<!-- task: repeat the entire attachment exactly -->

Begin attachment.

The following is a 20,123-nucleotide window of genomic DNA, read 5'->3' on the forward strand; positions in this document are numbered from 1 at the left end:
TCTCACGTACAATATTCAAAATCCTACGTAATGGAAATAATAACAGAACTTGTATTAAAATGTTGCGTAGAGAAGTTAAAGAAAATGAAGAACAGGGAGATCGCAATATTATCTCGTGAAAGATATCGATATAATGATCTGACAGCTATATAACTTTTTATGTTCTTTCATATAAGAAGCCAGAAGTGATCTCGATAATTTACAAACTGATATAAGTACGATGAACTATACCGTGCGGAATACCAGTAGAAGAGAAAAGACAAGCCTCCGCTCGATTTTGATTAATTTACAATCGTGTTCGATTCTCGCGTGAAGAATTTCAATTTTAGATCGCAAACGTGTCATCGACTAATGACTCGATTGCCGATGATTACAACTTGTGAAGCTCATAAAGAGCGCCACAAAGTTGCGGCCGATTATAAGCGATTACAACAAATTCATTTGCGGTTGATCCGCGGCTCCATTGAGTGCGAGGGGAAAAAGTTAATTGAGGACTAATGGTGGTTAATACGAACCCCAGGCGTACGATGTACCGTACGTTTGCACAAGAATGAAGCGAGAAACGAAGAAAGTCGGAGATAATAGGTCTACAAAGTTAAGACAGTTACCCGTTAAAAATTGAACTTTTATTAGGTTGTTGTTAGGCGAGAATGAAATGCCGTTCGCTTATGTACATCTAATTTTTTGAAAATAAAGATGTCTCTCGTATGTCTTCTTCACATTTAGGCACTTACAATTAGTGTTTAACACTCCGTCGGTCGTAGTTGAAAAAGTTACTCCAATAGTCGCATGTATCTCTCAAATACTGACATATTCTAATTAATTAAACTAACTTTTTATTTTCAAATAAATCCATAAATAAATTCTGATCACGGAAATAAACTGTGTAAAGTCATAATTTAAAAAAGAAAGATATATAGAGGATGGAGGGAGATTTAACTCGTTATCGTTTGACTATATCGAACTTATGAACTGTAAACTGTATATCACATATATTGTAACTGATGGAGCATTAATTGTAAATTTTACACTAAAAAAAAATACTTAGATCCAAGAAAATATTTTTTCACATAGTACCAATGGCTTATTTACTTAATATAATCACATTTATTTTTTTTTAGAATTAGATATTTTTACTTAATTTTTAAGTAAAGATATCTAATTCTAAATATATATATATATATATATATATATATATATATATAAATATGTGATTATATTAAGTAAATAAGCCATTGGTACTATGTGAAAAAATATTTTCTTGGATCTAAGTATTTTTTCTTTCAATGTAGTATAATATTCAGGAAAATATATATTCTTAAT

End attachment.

The following is a 20,123-nucleotide window of genomic DNA, read 5'->3' on the forward strand; positions in this document are numbered from 1 at the left end:
TCTCACGTACAATATTCAAAATCCTACGTAATGGAAATAATAACAGAACTTGTATTAAAATGTTGCGTAGAGAAGTTAAAGAAAATGAAGAACAGGGAGATCGCAATATTATCTCGTGAAAGATATCGATATAATGATCTGACAGCTATATAACTTTTTATGTTCTTTCATATAAGAAGCCAGAAGTGATCTCGATAATTTACAAACTGATATAAGTACGATGAACTATACCGTGCGGAATACCAGTAGAAGAGAAAAGACAAGCCTCCGCTCGATTTTGATTAATTTACAATCGTGTTCGATTCTCGCGTGAAGAATTTCAATTTTAGATCGCAAACGTGTCATCGACTAATGACTCGATTGCCGATGATTACAACTTGTGAAGCTCATAAAGAGCGCCACAAAGTTGCGGCCGATTATAAGCGATTACAACAAATTCATTTGCGGTTGATCCGCGGCTCCATTGAGTGCGAGGGGAAAAAGTTAATTGAGGACTAATGGTGGTTAATACGAACCCCAGGCGTACGATGTACCGTACGTTTGCACAAGAATGAAGCGAGAAACGAAGAAAGTCGGAGATAATAGGTCTACAAAGTTAAGACAGTTACCCGTTAAAAATTGAACTTTTATTAGGTTGTTGTTAGGCGAGAATGAAATGCCGTTCGCTTATGTACATCTAATTTTTTGAAAATAAAGATGTCTCTCGTATGTCTTCTTCACATTTAGGCACTTACAATTAGTGTTTAACACTCCGTCGGTCGTAGTTGAAAAAGTTACTCCAATAGTCGCATGTATCTCTCAAATACTGACATATTCTAATTAATTAAACTAACTTTTTATTTTCAAATAAATCCATAAATAAATTCTGATCACGGAAATAAACTGTGTAAAGTCATAATTTAAAAAAGAAAGATATATAGAGGATGGAGGGAGATTTAACTCGTTATCGTTTGACTATATCGAACTTATGAACTGTAAACTGTATATCACATATATTGTAACTGATGGAGCATTAATTGTAAATTTTACACTAAAAAAAAATACTTAGATCCAAGAAAATATTTTTTCACATAGTACCAATGGCTTATTTACTTAATATAATCACATTTATTTTTTTTTAGAATTAGATATTTTTACTTAATTTTTAAGTAAAGATATCTAATTCTAAATATATATATATATATATATATATATATATATATATAAATATGTGATTATATTAAGTAAATAAGCCATTGGTACTATGTGAAAAAATATTTTCTTGGATCTAAGTATTTTTTCTTTCAATGTAGTATAATATTCAGGAAAATATATATTCTTAAT